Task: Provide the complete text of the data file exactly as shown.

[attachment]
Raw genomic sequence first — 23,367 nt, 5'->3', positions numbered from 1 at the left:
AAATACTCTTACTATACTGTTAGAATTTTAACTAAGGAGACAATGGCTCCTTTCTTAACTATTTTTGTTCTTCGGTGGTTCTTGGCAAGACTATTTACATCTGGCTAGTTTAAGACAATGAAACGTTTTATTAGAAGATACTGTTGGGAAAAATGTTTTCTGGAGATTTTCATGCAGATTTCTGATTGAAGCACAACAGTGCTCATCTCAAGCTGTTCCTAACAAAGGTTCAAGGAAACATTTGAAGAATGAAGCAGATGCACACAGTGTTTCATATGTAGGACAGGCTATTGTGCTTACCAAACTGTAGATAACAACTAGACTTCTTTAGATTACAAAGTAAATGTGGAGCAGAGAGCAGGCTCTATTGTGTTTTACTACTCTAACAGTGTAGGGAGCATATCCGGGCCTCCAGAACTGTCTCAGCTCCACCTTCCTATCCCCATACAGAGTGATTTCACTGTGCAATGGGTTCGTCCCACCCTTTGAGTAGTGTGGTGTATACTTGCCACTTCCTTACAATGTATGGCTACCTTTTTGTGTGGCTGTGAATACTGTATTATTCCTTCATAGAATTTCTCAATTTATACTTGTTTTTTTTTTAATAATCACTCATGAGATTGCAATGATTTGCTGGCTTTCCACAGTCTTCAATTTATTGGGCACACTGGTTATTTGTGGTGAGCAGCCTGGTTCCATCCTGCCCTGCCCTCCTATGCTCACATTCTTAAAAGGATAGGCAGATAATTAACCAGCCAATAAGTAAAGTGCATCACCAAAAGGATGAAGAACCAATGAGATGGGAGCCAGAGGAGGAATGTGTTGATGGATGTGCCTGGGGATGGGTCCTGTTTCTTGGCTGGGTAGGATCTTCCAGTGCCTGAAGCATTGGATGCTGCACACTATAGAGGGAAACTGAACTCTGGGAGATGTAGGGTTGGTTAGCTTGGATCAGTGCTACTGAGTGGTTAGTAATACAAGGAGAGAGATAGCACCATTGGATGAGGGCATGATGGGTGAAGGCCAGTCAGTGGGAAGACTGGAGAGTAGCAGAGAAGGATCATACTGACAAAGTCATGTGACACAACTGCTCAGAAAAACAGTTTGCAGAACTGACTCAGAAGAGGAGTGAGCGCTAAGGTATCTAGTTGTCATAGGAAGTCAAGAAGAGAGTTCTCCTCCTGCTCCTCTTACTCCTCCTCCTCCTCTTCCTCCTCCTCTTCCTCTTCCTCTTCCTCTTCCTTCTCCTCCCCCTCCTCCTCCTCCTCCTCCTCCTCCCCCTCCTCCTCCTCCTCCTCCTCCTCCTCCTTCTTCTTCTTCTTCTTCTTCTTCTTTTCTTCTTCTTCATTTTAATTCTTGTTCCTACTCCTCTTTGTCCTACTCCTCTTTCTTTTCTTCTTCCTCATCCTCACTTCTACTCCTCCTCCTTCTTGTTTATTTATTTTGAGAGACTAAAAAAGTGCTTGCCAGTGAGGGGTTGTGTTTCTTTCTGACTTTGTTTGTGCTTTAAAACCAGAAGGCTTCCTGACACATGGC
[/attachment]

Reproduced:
Raw genomic sequence first — 23,367 nt, 5'->3', positions numbered from 1 at the left:
AAATACTCTTACTATACTGTTAGAATTTTAACTAAGGAGACAATGGCTCCTTTCTTAACTATTTTTGTTCTTCGGTGGTTCTTGGCAAGACTATTTACATCTGGCTAGTTTAAGACAATGAAACGTTTTATTAGAAGATACTGTTGGGAAAAATGTTTTCTGGAGATTTTCATGCAGATTTCTGATTGAAGCACAACAGTGCTCATCTCAAGCTGTTCCTAACAAAGGTTCAAGGAAACATTTGAAGAATGAAGCAGATGCACACAGTGTTTCATATGTAGGACAGGCTATTGTGCTTACCAAACTGTAGATAACAACTAGACTTCTTTAGATTACAAAGTAAATGTGGAGCAGAGAGCAGGCTCTATTGTGTTTTACTACTCTAACAGTGTAGGGAGCATATCCGGGCCTCCAGAACTGTCTCAGCTCCACCTTCCTATCCCCATACAGAGTGATTTCACTGTGCAATGGGTTCGTCCCACCCTTTGAGTAGTGTGGTGTATACTTGCCACTTCCTTACAATGTATGGCTACCTTTTTGTGTGGCTGTGAATACTGTATTATTCCTTCATAGAATTTCTCAATTTATACTTGTTTTTTTTTTAATAATCACTCATGAGATTGCAATGATTTGCTGGCTTTCCACAGTCTTCAATTTATTGGGCACACTGGTTATTTGTGGTGAGCAGCCTGGTTCCATCCTGCCCTGCCCTCCTATGCTCACATTCTTAAAAGGATAGGCAGATAATTAACCAGCCAATAAGTAAAGTGCATCACCAAAAGGATGAAGAACCAATGAGATGGGAGCCAGAGGAGGAATGTGTTGATGGATGTGCCTGGGGATGGGTCCTGTTTCTTGGCTGGGTAGGATCTTCCAGTGCCTGAAGCATTGGATGCTGCACACTATAGAGGGAAACTGAACTCTGGGAGATGTAGGGTTGGTTAGCTTGGATCAGTGCTACTGAGTGGTTAGTAATACAAGGAGAGAGATAGCACCATTGGATGAGGGCATGATGGGTGAAGGCCAGTCAGTGGGAAGACTGGAGAGTAGCAGAGAAGGATCATACTGACAAAGTCATGTGACACAACTGCTCAGAAAAACAGTTTGCAGAACTGACTCAGAAGAGGAGTGAGCGCTAAGGTATCTAGTTGTCATAGGAAGTCAAGAAGAGAGTTCTCCTCCTGCTCCTCTTACTCCTCCTCCTCCTCTTCCTCCTCCTCTTCCTCTTCCTCTTCCTCTTCCTTCTCCTCCCCCTCCTCCTCCTCCTCCTCCTCCTCCCCCTCCTCCTCCTCCTCCTCCTCCTCCTCCTTCTTCTTCTTCTTCTTCTTCTTCTTTTCTTCTTCTTCATTTTAATTCTTGTTCCTACTCCTCTTTGTCCTACTCCTCTTTCTTTTCTTCTTCCTCATCCTCACTTCTACTCCTCCTCCTTCTTGTTTATTTATTTTGAGAGACTAAAAAAGTGCTTGCCAGTGAGGGGTTGTGTTTCTTTCTGACTTTGTTTGTGCTTTAAAACCAGAAGGCTTCCTGACACATGGC